where S and P denote Cyt c2+ and Cyt c3+, respectively, and $KM1=k2+k3k1$, $KM2=k7+k8k6$, $KM3=k12+k13k11$, $KM4=k17+k18k16$, $Ki1=k5k4$, $Ki2=k10k9$, $Ki3=k15k14$, and $Ki4=k20k19$. The numbers of the rate constants are as given in Figure 5. The rate constants, k3, k8, k13 and k18 are those of the release of Cyt c3+. This equation shows a rectangular hyperbolic relationship between the activity and [Cyt c2+]0, as given in Eq. 7 and the competitive inhibitor function of Cyt c3+ against Cyt c2+. Furthermore, when KM1 = Ki1, KM2 = Ki2, KM3 = Ki3, and KM4 = Ki4, Eq. 9 becomes Eq. 10, as follows
$υ[CcO]=[S]KM1+[S]+[P]k3+KM2+[S]+[P]k8+KM3+[S]+[P]k13+KM4+[S]+[P]k18$
10

The denominator of Eq. 10 depends on the total concentration of Cyt c irrespective of the ratio of [Cyt c2+] to [Cyt c3+]. Thus, in each enzyme assay measuring oxidation of Cyt c2+, the constant denominator provides the first order oxidation of Cyt c2+, as described by Eq. 3. Thus, the first order oxidation of Cyt c2+ indicates that the KM value of each intermediate species is identical with its Ki value. In fact, Yonetani and Ray reported that significant deviation from the first order oxidation process was detectable when KM was not identical with Ki under significantly alkaline conditions [45].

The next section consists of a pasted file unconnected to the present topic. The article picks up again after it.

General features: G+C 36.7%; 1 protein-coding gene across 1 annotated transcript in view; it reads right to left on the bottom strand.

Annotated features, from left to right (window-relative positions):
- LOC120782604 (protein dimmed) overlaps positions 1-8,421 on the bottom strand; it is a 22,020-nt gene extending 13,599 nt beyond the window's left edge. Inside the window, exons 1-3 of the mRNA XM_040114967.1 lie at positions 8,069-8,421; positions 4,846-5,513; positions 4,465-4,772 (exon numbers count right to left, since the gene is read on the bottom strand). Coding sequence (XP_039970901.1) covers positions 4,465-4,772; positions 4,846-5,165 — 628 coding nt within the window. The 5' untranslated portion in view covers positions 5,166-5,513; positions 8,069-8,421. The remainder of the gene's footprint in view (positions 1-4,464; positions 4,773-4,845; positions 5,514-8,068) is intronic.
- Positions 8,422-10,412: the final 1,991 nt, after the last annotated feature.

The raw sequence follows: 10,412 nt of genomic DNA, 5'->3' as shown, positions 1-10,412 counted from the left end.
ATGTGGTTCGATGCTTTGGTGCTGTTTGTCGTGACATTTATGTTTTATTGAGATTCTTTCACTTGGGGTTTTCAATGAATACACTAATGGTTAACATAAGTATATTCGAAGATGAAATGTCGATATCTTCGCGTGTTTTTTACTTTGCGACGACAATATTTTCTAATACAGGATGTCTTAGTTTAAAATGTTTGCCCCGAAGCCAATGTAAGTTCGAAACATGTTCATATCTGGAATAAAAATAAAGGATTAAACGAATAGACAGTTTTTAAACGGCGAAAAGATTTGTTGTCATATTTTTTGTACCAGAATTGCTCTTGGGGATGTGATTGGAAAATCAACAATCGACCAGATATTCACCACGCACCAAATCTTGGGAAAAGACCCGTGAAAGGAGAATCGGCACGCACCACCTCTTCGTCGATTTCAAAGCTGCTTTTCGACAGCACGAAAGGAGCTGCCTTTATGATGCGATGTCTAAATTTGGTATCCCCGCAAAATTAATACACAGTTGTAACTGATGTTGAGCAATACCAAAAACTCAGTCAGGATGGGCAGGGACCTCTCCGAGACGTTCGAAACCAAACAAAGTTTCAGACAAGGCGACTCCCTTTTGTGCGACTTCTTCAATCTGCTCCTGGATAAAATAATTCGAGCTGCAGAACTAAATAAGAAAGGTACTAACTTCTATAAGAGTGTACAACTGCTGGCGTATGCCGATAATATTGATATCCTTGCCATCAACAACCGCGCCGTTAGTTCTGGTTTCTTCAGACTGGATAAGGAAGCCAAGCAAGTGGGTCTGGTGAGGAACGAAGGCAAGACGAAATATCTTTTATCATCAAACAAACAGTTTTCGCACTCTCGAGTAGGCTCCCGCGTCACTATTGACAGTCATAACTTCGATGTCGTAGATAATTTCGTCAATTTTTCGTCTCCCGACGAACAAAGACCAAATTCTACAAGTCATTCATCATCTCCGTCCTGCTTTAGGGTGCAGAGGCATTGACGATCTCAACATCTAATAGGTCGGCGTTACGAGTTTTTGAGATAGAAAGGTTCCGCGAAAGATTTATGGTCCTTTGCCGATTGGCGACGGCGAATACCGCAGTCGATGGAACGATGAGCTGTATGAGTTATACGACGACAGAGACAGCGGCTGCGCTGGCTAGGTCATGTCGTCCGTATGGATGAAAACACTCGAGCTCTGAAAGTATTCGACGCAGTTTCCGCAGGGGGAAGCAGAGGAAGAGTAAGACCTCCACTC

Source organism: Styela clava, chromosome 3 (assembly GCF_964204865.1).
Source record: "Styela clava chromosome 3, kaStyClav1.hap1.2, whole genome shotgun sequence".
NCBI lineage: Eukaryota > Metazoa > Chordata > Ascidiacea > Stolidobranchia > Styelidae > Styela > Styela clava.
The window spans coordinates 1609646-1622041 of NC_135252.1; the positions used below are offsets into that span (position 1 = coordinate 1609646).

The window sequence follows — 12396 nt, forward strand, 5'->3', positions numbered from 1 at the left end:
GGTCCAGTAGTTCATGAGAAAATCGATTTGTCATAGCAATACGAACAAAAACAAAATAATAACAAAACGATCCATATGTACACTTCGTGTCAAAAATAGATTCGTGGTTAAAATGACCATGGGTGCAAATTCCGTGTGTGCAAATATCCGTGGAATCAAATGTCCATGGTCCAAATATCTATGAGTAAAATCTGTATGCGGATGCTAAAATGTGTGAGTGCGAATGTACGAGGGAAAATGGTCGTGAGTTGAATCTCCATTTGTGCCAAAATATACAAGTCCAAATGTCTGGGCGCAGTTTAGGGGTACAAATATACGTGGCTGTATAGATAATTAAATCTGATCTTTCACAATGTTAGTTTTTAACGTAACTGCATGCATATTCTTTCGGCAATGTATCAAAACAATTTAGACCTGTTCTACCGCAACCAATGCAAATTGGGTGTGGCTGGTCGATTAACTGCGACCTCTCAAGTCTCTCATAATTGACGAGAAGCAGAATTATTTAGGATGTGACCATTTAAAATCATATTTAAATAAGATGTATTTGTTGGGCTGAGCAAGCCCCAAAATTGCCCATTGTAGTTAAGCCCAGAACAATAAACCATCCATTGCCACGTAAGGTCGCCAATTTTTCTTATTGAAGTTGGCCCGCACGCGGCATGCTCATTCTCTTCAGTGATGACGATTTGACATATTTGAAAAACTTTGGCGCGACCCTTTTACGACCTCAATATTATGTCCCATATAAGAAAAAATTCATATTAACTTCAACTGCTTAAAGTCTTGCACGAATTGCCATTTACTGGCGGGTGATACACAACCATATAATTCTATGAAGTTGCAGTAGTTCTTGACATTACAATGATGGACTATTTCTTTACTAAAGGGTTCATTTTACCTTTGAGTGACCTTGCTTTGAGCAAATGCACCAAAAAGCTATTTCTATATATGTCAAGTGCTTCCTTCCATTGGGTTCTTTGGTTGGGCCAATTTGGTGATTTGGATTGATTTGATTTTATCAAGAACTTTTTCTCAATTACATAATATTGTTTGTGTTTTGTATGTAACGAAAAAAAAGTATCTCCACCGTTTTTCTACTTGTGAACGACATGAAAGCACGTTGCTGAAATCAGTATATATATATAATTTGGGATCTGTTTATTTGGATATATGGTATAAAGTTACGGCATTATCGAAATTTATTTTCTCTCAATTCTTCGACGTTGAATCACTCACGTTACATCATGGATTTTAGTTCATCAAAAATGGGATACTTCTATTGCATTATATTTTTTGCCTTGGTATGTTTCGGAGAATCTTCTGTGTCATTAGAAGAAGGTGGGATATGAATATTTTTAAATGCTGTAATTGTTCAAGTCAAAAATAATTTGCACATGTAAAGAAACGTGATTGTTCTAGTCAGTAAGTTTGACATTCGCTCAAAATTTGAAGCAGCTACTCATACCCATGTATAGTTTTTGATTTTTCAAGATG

#### Schematic representation of four-electron reduction in CcO by Cyt c.

Figure 5.
Schematic representation of four-electron reduction in CcO by Cyt c.

The four intermediate CcO species are designated as E, F, G and H. S and P represent Cyt c2+ and Cyt c3+, respectively.

Figure 5.
Schematic representation of four-electron reduction in CcO by Cyt c.

The four intermediate CcO species are designated as E, F, G and H. S and P represent Cyt c2+ and Cyt c3+, respectively.

The experimentally obtainable parameters, KM and kcat, can, therefore, be written as follows
$KM=KM1/k3+KM2/k8+KM3/k13+KM4/k181/k3+1/k8+1/k13+1/k18$
11

$kcat=11/k3+1/k8+1/k13+1/k18$
12
It should be noted that KM1, KM2, KM3, and KM4 are equal to Ki1, Ki2, Ki3, and Ki4, respectively. Eq. 11 indicates that the experimentally obtainable parameter KM is the average of the microscopic KM values for the four intermediate species, weighted by the relative rates of the product (or Cyt c3+) release.
In general, KM is not KD for ES complex in the Michaelis–Menten system, namely, KM is not a thermodynamic parameter. However, in the present steady-state kinetic system of CcO, KM of each ET step is identical with Ki of the ET step. For example, in the initial step in Figure 5, two binding reactions proceed: